Catholic Diocese of Spokane, Washington

From the

Official News Magazine of the Diocese of Spokane

Deacon Eric Meisfjord, Editor
P.O. Box 48, Spokane WA 99210
(509) 358-7340; FAX: (509) 358-7302

Regional Report

the Inland Register

(From the June 9, 2011 edition of the Inland Register)

Archdiocese of Seattle

BELLEVUE – Spokane’s Sister Madonna Buder, a member of the Sisters for Christian Community, was the featured speaker at Providence Marianwood’s Spring Celebration Luncheon May 5.

Sister Madonna is the author of an autobiography, The Grace to Race, published last year (“Media Watch,” IR 12/02/10).

Providence Marianwood is a nonprofit rehabilitation and long-term health care provider. The luncheon is the organization’s premier fundraising event.

— The Catholic Northwest Progress (Archdiocese of Seattle)

Diocese of Helena

MISSOULA – The Heritage Project is using art to tell the story of the work and contributions of Missoula families to ensure Catholic education for nearly 140 years.

Using funds from a private foundation, the Loyola Sacred Heart Foundation commissioned the painting of four murals measuring 8 feet by 12 feet conveying not only Catholic education’s history in the area, but also affirm the heritage behind the Jesuit academic tradition and the ideals of the Sisters of Providence.

The murals’ artist is Hadley Ferguson of Missoula.

Two of the murals are completed and were unveiled last month at a fundraising event for Missoula Catholic schools. Tentative plans call for the other two murals to be completed for the same annual event next year.

HELENA – Well over 300 participants gathered for the Helena Diocese’s 2011 Catholic Youth Coalition Convention last month at the Lewis and Clark County Fairgrounds in Helena.

The theme of this year’s convention was “Called to Rise.”

Bishop George Thomas celebrated Mass with the group at the Cathedral of St. Helena. At the Mass, the youth and adults collected $1,750 for the Helena Diocese’s mission in Guatemala.

— The Montana Catholic (Diocese of Helena)

Archdiocese of Portland

PORTLAND – If you know where to look, you can get just about anything at a mall – including Catholic evangelization.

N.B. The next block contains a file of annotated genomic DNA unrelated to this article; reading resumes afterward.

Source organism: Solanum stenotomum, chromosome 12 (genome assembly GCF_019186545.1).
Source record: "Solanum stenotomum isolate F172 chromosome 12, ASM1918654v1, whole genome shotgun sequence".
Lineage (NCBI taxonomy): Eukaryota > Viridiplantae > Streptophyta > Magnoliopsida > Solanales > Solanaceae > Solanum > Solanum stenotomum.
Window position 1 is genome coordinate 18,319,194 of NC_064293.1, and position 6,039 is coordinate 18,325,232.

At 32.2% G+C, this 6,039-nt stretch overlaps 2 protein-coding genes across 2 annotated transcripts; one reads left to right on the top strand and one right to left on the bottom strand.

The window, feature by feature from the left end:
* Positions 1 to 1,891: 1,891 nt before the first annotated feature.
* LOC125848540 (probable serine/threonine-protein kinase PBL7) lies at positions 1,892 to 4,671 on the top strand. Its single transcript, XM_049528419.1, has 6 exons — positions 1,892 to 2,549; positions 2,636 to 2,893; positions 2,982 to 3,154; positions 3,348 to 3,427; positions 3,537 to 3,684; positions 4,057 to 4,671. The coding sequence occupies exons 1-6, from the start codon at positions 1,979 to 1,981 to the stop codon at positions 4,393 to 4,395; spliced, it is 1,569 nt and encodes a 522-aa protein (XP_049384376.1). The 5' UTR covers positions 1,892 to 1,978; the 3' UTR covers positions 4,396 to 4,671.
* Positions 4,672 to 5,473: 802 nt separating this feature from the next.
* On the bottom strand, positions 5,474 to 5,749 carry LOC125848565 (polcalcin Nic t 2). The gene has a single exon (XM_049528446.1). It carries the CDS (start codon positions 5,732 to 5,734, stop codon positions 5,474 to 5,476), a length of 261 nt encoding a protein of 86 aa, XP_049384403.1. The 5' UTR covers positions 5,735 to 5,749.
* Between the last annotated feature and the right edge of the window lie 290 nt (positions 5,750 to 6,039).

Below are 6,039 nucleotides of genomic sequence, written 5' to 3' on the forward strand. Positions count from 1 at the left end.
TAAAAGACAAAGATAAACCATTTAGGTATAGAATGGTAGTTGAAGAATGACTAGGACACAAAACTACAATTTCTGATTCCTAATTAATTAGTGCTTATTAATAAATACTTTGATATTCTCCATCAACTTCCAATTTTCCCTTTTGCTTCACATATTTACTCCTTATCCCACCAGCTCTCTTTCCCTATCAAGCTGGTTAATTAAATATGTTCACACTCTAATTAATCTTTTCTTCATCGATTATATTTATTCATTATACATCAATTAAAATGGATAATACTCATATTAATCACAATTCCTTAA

Dominican Father Tony Wall, a priest for 60 years now, spent a month recently (though not including Sundays) manning a kiosk in Portland’s Lloyd Center Mall. He wore his Roman collar or his white Dominican habit, making himself obvious and easily recognizable to those who might be looking for information about the Catholic Faith.

While visiting a parish near the mall, he got to thinking: There’s no priest at the mall. And there should be. People stopped for conversations long and short. A few even asked to celebrate the Sacrament of Reconciliation.

He plans to do it again around the start of 2012.

PORTLAND – According to a bankruptcy plan filed by the Jesuits of the Northwest on April 4, the provincial of the order will send apology letters to the more than 500 people who have accused Jesuits of abuse.

“Letters of apology will state that the abuse claimant was not at fault for the abuse, and that the province and the reorganized debtor (the Oregon Province of Jesuits) takes responsibility for its part in the abuse,” the plan says.

The Jesuits will post links on their website to the names of members of the Oregon Province identified as perpetrators. The Jesuits will publicly thank survivors, lauding them for being brave enough to come forward and address the problem. That statement will go on the website and in the region’s newspapers in quarter-page advertisements.

That all comes in addition to more than $166 million in financial compensation, one of the largest settlements from a U.S. religious organization for abuse.

The abuse occurred decades ago, as far back as the 1940s, and much of it in Native American missions, especially in Alaska. Most of the victims were children at the time of the incidents. The bankruptcy, filed in 2009, was meant to make sure that not all the Jesuits’ resources were taken by a few early lawsuits and that all accusers could get a fair settlement. The plan also allows the Jesuits to continue their ministry.

— Catholic Sentinel (Archdiocese of Portland)

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